Four years ago, I rented a room in a modular house in a 55+ gated community, and the experience gave me the creeps. Although the people I generally hung around with were older than me, I didn’t like being forced into an area with only retired folks. It seemed too segregated. That these people were a mixed lot, all colors, nationalities, and opinions, did not mitigate their age-related sameness.
I vowed never to live in a gated community, and yet here I am:
In my defense, these gates enclose a community of one — me. (Can one person be a community? It seems rather oxymoronic.)
When I moved here, I liked that only a portion of the backyard was enclosed. It didn’t intimidate me the way a large yard would have; it was less yard to take care of, and I am not a fan of lawn pampering. When the safety factor of a fence was pointed out to me, I had to agree that fencing the whole place was important. After all, this is my old age home, and the person I am now has to look after the person I will become.
As it turns out, I like the fence. I like having a large yard. I like looking around and greedily thinking, “This is mine!” At least it’s mine for now. Obviously, I can’t take the property with me after I’m gone, so it’s more that I have a life tenancy. Which is okay. That’s all I need.
Most of my life, I have done without. In a culture that seemed bent on accumulating as much as possible, I tried to keep my possessions to a bare minimum. Now, when the fad is to get rid of one’s excess and to declutter, I am cluttering.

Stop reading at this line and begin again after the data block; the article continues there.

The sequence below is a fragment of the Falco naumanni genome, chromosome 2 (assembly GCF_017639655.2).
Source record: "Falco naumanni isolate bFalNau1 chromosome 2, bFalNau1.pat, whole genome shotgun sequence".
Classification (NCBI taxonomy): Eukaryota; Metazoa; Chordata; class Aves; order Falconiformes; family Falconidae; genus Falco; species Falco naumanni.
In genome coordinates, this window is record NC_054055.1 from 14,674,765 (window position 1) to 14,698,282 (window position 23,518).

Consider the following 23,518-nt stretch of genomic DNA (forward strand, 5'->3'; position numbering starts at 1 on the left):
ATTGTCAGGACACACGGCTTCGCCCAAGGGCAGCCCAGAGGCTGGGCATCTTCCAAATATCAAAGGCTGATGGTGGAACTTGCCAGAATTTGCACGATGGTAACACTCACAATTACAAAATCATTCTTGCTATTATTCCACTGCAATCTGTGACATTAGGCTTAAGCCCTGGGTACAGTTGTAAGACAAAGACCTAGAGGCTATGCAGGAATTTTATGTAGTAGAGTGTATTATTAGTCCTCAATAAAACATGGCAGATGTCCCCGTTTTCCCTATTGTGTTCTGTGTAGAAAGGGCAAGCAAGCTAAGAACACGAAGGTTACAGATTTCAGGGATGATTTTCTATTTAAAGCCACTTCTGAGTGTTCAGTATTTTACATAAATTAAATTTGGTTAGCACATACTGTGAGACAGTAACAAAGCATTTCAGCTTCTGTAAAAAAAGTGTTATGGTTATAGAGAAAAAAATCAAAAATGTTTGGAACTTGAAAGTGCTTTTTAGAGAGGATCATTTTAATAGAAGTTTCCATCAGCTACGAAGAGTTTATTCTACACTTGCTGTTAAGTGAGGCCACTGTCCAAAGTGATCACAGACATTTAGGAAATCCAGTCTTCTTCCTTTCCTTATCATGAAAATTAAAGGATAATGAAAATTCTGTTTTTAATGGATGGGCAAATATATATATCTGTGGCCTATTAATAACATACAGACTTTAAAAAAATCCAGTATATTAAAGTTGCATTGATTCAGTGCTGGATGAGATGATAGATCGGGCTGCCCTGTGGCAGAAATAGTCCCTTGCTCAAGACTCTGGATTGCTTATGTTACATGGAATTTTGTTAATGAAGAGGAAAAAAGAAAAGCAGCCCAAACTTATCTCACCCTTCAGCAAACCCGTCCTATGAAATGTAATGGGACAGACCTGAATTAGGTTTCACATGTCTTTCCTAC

Still, part of the decluttering movement is about keeping things that bring you joy, and seeing my things after so many years of being in storage, seeing my pristine kitchen and my cozy living room with its beautiful furniture, seeing my winter-brown yard, all make me smile. Even something so mundane as those gates make me smile.
Yep, a whole lot of smiling going on in this little gated community of one!
Pat Bertram is the author of Grief: The Inside Story – A Guide to Surviving the Loss of a Loved One. “Grief: The Inside Story is perfect and that is not hyperbole! It is exactly what folk who are grieving need to read.” –Leesa Healy, RN, GDAS GDAT, Emotional/Mental Health Therapist & Educator.